The Nevada State Athletic Commission decided Monday to suspend UFC fighter Nick Diaz for five years and fine him roughly $165,000 for ... wait, what? For smoking some weed?
Holy crap, yes, they are. That’s what just happened. Diaz has been suspended for half a decade because he tested positive for marijuana for a third time after his fight against Anderson Silva at UFC 183 in January.
If you think the five-year suspension is wild, get this: The NSAC’s Pat Lundvall reportedly wanted Diaz to be banned for life after she felt disrespected by him. That’s right. Lifetime. For weed. What's more, the NSAC had recently updated penalty guidelines to suggest imposing just a three-year ban for a third positive marijuana test, which is still three years, but whatever.
For reference, Lundvall has previously said that she did not believe the NSAC needed to punish Floyd Mayweather for beating women, because he had gone to jail. “Mr. Mayweather was punished by the criminal justice system. He served his punishment. He paid his debt to society,” Lundval said at the time.
The NSAC also banned a UFC welterweight by the name of Hector Lombard for a single year in March after he tested positive for and admitted to taking the steroid Desoxymethyltestosterone. UFC fighter Patrick Cote noted the disparate penalties for steroids and marijuana on Monday after the decision.
Soon after the suspension was announced, ESPN’s Brett Okamoto posted a video in which Diaz appears to speak about what he sees as unequal punishments within the NSAC. “I never did steroids in my life. That’s another thing I’ll tell you right now. I know all the fighters, and they are all on steroids. All you motherf**kers on steroids,” he said.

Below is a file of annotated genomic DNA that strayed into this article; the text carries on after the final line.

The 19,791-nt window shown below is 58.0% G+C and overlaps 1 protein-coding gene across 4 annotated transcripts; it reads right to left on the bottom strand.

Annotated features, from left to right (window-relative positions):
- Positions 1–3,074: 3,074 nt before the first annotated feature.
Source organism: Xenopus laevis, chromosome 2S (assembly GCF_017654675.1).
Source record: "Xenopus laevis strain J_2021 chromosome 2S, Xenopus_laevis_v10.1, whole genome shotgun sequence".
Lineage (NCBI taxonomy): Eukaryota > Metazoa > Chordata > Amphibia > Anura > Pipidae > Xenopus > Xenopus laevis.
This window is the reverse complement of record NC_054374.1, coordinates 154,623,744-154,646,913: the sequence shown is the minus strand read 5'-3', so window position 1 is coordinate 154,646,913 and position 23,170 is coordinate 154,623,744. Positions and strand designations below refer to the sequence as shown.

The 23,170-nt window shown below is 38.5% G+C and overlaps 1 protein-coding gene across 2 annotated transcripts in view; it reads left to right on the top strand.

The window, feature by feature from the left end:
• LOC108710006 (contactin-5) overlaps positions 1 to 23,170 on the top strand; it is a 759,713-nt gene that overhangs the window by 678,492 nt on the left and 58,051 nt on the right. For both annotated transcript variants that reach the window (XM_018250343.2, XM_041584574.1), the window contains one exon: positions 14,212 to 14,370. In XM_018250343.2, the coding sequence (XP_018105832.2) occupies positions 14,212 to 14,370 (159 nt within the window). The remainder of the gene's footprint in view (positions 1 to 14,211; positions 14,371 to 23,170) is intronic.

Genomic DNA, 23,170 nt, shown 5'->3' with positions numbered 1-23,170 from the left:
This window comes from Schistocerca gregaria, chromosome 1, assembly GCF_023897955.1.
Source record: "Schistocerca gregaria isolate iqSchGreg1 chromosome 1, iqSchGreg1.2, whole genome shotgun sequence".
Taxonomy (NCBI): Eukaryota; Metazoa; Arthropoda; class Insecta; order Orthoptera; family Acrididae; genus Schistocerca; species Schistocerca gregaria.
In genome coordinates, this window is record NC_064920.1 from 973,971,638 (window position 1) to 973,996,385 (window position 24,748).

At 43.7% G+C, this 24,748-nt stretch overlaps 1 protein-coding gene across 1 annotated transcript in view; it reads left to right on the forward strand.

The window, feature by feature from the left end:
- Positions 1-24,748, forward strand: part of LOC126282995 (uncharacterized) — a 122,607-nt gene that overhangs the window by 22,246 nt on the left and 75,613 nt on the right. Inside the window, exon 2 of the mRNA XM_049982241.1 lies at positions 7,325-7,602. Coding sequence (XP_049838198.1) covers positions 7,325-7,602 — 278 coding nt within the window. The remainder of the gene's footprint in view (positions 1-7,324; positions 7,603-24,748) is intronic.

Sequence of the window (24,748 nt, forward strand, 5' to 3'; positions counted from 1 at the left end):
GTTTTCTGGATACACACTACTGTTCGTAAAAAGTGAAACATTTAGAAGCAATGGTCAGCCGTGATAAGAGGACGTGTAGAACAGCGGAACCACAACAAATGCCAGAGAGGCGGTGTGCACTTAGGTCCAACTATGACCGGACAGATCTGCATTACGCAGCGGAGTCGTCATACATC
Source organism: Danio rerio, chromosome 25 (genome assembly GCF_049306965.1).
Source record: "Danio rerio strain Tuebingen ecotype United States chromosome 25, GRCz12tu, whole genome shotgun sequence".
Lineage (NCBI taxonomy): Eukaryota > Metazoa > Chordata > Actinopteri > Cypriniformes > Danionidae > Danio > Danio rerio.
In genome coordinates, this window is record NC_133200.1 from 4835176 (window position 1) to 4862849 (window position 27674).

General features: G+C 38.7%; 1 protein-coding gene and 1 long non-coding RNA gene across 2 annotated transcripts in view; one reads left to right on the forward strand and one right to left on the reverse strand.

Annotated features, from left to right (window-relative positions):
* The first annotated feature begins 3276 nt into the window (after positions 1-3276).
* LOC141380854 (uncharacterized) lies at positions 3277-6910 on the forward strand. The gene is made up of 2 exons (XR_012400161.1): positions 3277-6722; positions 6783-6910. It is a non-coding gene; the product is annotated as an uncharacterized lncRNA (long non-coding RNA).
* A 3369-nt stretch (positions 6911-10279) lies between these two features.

Diaz actually has a medical marijuana license in California, where he lives. His coach, Cesar Gracie, argued earlier this year that Diaz did nothing illegal. "He doesn't take pain medications," Gracie said in February. "When he's in pain after a workout, he likes to smoke marijuana. It calms him down and relieves the pain in his body. It's his way to naturally deal with pain and other problems."
Also on HuffPost:
How to vote
Vote-by-mail ballot request deadline: Varies by state
For the Nov 3 election: States are making it easier for citizens to vote absentee by mail this year due to the coronavirus. Each state has its own rules for mail-in absentee voting. Visit your state election office website to find out if you can vote by mail.Get more information
In-person early voting dates: Varies by state
Sometimes circumstances make it hard or impossible for you to vote on Election Day. But your state may let you vote during a designated early voting period. You don't need an excuse to vote early. Visit your state election office website to find out whether they offer early voting.My Election Office
General Election: Nov 3, 2020
Polling hours on Election Day: Varies by state/localityMy Polling Place